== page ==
About a week ago, I posted the following on Facebook: “So, it turns out healing is a thing. I went to a healing service last night at Christian Life Church. I have had a hip injury for the past year or so, which I feel as low-back pain. As of last night, it is gone. Praise God!” How had I come to this conclusion? During the service, the speaker asked for those who needed healing to raise their hands, which I did. He then said, “Some of you need to let go of bitterness.” I felt a strong conviction that this applied to me, as well as a strong emotional reaction to the realization. When I acknowledge this, I felt a sensation in the area of my back where I have felt the symptoms of my injury. When I tested it, I felt no more symptoms. (I admit that the symptoms come and go, and are not continuously felt.) From these circumstances, I inferred that I had been healed. Based on my conviction that any healing I experience is not just for me, I shared this with the congregation and social media. Thursday morning, I realized I had made a humiliating error. My symptoms were back in full. It was clear that no such healing had occurred. Needless to say, my “quiet time” on Thursday was anything but. I would have been content to not have been healed (and I still am) but I felt really embarrassed. I was angry with God for “allowing” this to happen. In addition to the egg on my face, I was concerned about the reactions this would invoke by skeptics of divine healing. Two people in particular come to mind. One is a classmate from Biola who is skeptical of “faith healing” and the other is my wife. For them, I would point out that my experience of non-healing is no more proof that God does not heal than my (false) experience proved that He does. All this proves is that I was not healed. For those who are unconvinced of miracles in general and healings in particular, I would recommend Miracles by Craig Keener, and Miracles: What They Are, Why They Happen, and How They Can Change Your Life by Eric Metaxas. In these works, you will find more than ample evidence of the continuation of God’s miraculous work.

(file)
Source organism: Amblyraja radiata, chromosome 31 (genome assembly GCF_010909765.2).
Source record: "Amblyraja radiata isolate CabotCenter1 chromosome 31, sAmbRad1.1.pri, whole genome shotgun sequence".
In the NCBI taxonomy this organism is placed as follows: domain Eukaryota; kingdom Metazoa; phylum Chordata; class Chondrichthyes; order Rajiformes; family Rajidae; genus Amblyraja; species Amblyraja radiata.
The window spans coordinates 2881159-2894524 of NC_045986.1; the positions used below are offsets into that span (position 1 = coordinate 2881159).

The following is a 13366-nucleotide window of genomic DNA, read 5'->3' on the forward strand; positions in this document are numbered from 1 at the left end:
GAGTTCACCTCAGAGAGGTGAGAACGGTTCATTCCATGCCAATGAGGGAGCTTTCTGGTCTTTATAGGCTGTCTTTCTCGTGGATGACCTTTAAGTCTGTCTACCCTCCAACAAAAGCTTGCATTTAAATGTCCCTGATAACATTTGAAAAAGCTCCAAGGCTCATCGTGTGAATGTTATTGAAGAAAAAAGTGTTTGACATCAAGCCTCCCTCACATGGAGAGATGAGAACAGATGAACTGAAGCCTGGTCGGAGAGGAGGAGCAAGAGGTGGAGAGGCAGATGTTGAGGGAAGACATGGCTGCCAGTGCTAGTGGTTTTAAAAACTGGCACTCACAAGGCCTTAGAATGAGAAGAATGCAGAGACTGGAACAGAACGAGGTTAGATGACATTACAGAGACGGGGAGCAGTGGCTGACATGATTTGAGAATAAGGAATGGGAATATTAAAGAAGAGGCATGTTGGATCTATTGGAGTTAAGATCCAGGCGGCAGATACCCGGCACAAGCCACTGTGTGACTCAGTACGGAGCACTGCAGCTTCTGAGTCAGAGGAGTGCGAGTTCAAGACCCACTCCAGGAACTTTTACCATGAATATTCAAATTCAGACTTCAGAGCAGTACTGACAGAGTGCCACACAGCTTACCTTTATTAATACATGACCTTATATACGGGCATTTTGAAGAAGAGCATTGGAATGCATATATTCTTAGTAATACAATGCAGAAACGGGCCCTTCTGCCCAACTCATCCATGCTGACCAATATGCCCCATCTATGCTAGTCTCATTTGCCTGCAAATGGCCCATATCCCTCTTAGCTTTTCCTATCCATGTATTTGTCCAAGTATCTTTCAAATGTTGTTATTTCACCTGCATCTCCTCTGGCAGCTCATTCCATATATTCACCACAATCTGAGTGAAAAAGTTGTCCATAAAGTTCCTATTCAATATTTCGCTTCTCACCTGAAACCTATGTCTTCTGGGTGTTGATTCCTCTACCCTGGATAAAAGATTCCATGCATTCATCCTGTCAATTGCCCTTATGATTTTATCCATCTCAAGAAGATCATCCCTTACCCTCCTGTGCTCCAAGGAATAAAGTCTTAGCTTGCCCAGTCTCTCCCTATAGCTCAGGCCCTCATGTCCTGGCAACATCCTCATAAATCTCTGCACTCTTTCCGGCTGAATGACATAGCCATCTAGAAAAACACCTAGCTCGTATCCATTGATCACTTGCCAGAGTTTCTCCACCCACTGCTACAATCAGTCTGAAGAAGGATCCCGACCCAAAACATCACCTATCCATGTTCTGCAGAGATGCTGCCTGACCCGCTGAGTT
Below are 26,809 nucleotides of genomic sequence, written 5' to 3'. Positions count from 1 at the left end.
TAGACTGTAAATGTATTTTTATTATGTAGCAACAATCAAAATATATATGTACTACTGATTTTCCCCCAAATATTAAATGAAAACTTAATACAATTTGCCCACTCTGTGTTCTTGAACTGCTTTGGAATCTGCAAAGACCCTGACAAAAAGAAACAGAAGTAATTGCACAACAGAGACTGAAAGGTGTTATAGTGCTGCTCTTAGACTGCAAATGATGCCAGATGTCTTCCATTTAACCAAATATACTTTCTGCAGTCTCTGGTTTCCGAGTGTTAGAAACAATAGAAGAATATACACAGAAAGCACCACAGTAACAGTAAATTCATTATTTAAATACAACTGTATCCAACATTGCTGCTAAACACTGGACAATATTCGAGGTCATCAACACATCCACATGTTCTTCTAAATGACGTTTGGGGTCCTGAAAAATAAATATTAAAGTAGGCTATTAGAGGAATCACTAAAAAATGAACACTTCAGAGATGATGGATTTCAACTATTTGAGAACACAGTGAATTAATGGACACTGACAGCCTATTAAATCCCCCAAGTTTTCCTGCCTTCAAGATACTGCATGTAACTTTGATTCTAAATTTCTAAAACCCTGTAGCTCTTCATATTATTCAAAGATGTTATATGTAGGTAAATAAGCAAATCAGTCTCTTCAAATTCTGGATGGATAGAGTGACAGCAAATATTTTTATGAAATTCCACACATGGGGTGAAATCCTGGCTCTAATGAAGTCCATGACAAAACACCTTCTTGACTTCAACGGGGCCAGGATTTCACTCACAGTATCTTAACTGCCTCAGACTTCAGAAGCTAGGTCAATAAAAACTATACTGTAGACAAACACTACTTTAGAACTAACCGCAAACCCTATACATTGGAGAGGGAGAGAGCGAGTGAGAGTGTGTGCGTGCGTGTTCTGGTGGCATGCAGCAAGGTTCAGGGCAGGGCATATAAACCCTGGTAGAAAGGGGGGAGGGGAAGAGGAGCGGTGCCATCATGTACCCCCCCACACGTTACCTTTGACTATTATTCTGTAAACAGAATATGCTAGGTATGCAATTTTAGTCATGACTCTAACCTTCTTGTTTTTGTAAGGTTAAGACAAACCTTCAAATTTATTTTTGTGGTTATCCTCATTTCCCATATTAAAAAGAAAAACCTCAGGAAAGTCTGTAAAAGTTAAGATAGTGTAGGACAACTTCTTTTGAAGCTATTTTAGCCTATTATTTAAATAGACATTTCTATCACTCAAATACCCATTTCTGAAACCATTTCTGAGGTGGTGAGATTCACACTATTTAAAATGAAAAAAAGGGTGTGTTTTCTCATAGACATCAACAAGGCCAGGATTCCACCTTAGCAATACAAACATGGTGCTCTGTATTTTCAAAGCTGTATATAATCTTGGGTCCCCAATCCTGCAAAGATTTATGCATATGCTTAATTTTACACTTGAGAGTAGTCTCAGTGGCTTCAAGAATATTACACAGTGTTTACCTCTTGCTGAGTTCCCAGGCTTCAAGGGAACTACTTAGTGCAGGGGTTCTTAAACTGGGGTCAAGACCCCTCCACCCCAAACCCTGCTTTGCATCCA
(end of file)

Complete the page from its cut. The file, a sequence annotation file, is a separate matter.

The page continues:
So why the buzz kill? Why not leave it alone? I need to set the record straight. I care about the truth. Even the Apostle Paul said that proclaiming the resurrection, if it did not happen, would be bearing false witness about God. Likewise, to leave the record uncorrected would be me bearing false witness about God.
I am content with or without my injury. It is annoying, not debilitating. My faith is in God, not in any particular favor he might do for me. He took the initiative to reconcile me to him by the person and work of Jesus Christ. He has already blessed me beyond measure.
One thought on “Egg On My Face: The Problem of Theological Claims Based On Experience”
Daniel, good for you. I think it takes tremendous humility to admit that you were not healed when you thought you were.
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